Now its starting to feel real–SIDs & STARs

Currently in flight planning we are learning about SIDs and STARs together with terminal departures, en-route navigation and hi and low level airways.  All of this is pretty much courtesy of the Jeppesen Airway Manual.

To many, Jeppesen is just a company, however he was actually a person (care of Wikipedia) called Elrey Borge Jeppesen, a pilot himself working for Varney Airlines, who jeppesen airway manualwas the first to make aeronautical charts for pilots to navigate in flight. The information he collected and the charts he drew were at first only for personal use, but fellow pilots quickly saw the benefits of using these charts and Jeppesen started selling copies of his chart book for 10 dollars. Other pilots started to collect data on their own routes and handing this to Jeppesen for him to include in his navigation book.

United Airlines, the airline Jeppesen worked for in the late 1930s after Varney Airlines had merged with several other companies to form United Airlines, was one of the first airlines to start using Jeppesen’s charts. After a while the chart business started taking up so much of Jeppesen’s time that he quit his job as a Captain and became dedicated to making charts

Now, for airlines they literally have hundreds of these things and so for our ground school exams they narrow the number of plates and charts that we will be asked questions on so that we only have to carry one of these 2kg folders around with us/sift through.  This is one of the reasons why you see pilots carrying very heavy bags around with them – they are loaded down with charts.  These days, the charts have been moved to an electronic format (for the airlines that will fork out the capital investment of course), many pilots these days carry something like an iPad with them that contains all of their charts, access to work documents/intranet, download/upload data to/from the aircraft etc etc and it is known as an Electronic Flight Bag of “EFB” (everything in aviation has a TLA) and replaces the weighty flight bag of old.  So if you see a pilot carrying a large bag but it looks pretty light, then it probably just has his lunch in it.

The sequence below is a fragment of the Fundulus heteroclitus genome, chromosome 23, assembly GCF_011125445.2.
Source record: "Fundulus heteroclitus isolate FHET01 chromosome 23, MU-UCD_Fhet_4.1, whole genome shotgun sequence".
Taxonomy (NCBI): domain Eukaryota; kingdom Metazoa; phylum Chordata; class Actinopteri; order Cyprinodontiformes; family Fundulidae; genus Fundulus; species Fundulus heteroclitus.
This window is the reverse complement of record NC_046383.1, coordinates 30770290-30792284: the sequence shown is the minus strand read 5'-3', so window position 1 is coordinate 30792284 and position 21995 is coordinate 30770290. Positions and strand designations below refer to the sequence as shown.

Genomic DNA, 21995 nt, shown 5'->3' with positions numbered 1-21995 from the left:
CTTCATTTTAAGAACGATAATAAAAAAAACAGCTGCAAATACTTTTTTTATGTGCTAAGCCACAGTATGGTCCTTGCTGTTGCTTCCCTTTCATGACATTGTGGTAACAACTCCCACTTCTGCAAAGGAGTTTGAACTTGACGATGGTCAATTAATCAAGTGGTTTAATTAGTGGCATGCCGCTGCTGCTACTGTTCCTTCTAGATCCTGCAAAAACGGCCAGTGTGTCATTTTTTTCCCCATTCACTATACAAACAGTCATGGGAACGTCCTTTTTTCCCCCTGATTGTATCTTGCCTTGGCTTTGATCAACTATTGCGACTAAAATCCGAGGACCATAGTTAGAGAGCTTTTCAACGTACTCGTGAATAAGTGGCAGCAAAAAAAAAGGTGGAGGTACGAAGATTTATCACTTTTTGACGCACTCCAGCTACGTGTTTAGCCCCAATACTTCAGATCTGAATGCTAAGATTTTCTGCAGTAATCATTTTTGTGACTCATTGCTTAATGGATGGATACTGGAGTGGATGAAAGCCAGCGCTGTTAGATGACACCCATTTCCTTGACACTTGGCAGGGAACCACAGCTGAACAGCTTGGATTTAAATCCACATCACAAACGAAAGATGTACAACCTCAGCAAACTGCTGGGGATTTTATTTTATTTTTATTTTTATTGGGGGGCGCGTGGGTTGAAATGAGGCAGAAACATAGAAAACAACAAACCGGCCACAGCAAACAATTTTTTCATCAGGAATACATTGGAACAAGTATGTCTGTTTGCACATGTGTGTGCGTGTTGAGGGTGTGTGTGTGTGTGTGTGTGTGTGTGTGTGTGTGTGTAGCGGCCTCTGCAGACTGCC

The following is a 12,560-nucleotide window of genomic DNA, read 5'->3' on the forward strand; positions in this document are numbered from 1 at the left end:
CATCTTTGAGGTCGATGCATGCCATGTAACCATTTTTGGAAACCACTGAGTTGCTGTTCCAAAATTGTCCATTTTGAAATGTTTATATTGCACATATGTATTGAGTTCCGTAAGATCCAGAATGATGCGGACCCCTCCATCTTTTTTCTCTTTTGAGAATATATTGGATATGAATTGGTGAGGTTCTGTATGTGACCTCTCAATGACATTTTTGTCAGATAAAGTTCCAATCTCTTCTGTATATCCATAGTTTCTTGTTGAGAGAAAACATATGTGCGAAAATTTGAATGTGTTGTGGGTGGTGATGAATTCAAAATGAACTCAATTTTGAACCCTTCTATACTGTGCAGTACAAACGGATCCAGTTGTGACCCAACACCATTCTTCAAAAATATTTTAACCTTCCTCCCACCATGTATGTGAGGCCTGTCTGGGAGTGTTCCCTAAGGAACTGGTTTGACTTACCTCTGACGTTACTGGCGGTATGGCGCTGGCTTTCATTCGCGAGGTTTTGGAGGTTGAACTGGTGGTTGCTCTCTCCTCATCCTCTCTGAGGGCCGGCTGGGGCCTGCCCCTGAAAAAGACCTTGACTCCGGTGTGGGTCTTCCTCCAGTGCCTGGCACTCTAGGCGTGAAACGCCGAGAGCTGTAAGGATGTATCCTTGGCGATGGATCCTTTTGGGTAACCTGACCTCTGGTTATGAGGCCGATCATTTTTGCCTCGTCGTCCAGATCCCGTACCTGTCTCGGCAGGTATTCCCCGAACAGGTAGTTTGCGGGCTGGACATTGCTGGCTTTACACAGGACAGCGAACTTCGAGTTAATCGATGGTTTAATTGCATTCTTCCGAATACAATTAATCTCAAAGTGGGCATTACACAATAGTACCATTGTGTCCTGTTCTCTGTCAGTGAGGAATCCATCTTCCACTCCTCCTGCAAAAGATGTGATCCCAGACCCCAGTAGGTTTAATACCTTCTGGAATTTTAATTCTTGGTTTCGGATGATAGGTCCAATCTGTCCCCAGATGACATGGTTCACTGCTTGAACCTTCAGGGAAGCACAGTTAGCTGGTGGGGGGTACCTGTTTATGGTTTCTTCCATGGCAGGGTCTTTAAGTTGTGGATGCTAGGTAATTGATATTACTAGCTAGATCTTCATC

So, back to the ground school thing.  We are currently working through how to read and interpret the maps, partly for the exam, but also because (as I found out this week when given another Jeppesen folder full of local plates) we will have to use them for instrument flying when we begin full instrument approaches and departures.

So what are these SIDs, STARs and plates then?

SIDs and STARs are procedures and checkpoints used to enter and leave the airway system by aircraft operating on IFR flight plans. There is a defined transition point at which an airway and a SID or STAR intersect.

A SID, or Standard Instrument Departure, defines a pathway out of an airport and onto the airway structure. A SID is sometimes called a Departure Procedure (DP). SIDs are unique to the associated airport.

A STAR, or Standard Terminal Arrival Route, (‘Standard Instrument Arrival’ in the UK) defines a pathway into an airport from the airway structure. STARs can be associated with more than one arrival airport, which can occur when two or more airports are in close proximity (e.g., San Francisco and San Jose).

A SID for Paris Charles de Gaulle from my ground school Jeppesen

SIDs Stars

As you can see from the above example in my Jeppesen manual, they can look quite daunting and there are between 3 and 30 of these for each airport depending on how many runways, how busy and what the surrounding area is like.  Fortunately the ones I will be using for Spain are slightly less complex, however I also have the local controllers to deal with who often make a pilots life so much more difficult than it needs to be (a bit like the Highways Agency shutting all but 1 lane of the M25 to put miles of cones out but no one is around doing any work)

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~ by globalste on July 19, 2011.

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